Emotional labour is the act of expressing organizationally required emotions during interactions with others at work (Buchanan & Huczynski, 2010). Emotions are not simply for pleasure of people involved but they have an exchange value which is linked to profit. It also requires coordination of mind and feeling. The emotional style of offering a service has not only become part of the service itself (Hochschild, 2003), but increasingly is now often more important than the service itself. Cases such as the JetBlue’s flight attendant parachute out of the plane when the passengers did not listen to him (Hochschild, 1983) shows that the flight attendant is not an emotional labour as he could not manage his emotions well while working. Companies use a combination of three elements to ensure their employees perform as required. One of the elements is careful in applicant selection where they tend to select those who exhibit a clean and honest appearance (Henkoff, 1994). Next is training the employees. Training is given to new employees that will interact with the customers. Last element is employee monitoring. For example, conversations between employees and customers are recorded for review purposes (Taylor, 1998). Emotion Intelligence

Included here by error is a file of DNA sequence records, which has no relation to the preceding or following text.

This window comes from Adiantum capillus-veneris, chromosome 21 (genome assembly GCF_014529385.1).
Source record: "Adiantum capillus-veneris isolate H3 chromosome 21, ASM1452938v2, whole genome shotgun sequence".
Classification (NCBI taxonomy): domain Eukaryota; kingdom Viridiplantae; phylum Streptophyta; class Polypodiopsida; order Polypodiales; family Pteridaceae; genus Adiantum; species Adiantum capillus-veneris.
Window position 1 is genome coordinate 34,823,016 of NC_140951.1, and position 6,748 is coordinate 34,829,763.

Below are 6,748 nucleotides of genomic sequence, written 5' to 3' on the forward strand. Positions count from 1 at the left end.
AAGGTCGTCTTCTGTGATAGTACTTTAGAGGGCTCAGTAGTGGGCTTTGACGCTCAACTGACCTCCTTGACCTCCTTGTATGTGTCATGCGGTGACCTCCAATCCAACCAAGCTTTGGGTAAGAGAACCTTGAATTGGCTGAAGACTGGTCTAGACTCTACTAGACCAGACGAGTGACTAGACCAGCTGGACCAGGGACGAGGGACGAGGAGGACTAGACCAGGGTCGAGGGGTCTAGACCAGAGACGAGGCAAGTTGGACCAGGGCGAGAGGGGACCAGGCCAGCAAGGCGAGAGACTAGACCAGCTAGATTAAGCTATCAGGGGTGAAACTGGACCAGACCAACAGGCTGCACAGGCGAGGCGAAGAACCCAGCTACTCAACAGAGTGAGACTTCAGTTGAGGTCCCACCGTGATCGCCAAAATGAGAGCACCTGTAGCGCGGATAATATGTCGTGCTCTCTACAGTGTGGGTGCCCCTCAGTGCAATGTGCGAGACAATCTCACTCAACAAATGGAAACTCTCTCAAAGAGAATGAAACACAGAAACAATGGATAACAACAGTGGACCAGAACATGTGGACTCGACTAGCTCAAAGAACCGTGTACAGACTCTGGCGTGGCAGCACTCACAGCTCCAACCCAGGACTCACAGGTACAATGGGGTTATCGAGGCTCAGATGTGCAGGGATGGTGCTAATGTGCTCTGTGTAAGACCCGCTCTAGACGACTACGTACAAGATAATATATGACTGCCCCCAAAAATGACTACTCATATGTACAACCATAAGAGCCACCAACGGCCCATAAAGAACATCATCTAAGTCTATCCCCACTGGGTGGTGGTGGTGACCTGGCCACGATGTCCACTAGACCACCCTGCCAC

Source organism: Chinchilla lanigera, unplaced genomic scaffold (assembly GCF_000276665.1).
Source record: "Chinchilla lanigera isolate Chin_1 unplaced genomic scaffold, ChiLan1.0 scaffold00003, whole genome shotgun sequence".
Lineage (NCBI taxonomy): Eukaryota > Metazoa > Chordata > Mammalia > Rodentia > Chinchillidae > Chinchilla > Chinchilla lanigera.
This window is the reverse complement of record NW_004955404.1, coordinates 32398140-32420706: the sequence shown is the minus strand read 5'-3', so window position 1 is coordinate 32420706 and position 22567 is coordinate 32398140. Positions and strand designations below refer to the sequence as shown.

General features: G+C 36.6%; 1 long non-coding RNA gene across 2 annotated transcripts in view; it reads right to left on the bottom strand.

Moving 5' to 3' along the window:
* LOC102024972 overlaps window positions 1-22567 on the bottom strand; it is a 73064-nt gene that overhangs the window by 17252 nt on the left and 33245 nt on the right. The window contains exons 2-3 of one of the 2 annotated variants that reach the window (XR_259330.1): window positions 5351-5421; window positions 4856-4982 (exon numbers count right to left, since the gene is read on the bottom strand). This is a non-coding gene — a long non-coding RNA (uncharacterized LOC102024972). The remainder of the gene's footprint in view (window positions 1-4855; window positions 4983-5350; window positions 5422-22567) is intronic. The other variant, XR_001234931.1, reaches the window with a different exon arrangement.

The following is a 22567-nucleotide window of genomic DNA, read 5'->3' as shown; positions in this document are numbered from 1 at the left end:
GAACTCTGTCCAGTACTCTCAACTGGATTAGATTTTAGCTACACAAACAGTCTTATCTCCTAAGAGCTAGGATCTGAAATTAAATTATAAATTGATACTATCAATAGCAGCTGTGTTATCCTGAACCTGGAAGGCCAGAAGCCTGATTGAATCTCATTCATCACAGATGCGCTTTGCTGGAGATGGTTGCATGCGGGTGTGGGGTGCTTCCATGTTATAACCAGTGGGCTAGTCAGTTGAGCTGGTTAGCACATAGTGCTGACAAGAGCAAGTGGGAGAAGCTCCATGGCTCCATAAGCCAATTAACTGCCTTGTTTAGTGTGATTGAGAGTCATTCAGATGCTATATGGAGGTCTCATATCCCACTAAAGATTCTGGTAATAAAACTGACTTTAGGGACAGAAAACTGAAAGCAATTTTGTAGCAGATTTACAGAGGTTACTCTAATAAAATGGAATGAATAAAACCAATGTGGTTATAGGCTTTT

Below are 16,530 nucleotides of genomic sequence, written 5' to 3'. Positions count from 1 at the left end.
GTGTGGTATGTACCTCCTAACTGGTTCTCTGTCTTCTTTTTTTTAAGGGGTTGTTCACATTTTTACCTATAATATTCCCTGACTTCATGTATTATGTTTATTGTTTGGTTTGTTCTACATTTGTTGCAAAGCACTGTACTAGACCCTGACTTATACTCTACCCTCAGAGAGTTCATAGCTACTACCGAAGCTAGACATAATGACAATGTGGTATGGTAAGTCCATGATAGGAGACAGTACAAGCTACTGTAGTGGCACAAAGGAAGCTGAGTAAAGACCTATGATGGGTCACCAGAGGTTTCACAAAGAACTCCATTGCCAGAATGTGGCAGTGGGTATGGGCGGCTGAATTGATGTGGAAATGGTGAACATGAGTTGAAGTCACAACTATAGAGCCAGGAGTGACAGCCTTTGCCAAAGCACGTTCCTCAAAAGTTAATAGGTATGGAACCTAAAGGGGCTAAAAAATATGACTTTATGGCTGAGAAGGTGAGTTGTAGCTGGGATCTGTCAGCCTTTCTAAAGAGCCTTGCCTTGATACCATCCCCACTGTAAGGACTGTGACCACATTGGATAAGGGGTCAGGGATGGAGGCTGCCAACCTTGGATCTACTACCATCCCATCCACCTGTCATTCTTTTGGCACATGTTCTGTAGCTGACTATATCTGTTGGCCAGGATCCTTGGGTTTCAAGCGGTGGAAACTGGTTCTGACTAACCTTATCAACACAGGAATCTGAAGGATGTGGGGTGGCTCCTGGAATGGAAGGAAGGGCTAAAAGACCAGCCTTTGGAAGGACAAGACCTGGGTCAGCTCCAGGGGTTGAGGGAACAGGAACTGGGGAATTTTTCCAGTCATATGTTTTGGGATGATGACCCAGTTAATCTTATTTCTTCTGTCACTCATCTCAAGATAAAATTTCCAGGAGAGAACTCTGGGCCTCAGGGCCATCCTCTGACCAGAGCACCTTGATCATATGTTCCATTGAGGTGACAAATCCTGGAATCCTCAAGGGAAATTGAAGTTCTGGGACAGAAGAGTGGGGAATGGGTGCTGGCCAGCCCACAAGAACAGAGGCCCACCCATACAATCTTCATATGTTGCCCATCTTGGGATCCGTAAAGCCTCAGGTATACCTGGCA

Emotional Intelligence is the ability to identify, integrate, understand and reflectively manage one’s own and other people’s feelings (Buchanan & Huczynski, 2010). Salovey and Mayer (1990) argued that the concept of ‘rational’ intelligence ignores emotional competencies. Goleman (1998, 2005) argues that emotional intelligence is more important to career success than technical skills or rational intelligence. Goleman comes up with the five dimensions of emotional intelligence which are self-awareness, regulating feelings, motivation, empathy, and social skills.
Scientific management is one of the techniques use in management founded by Taylor (1911) that being used until now. This technique can be used to...
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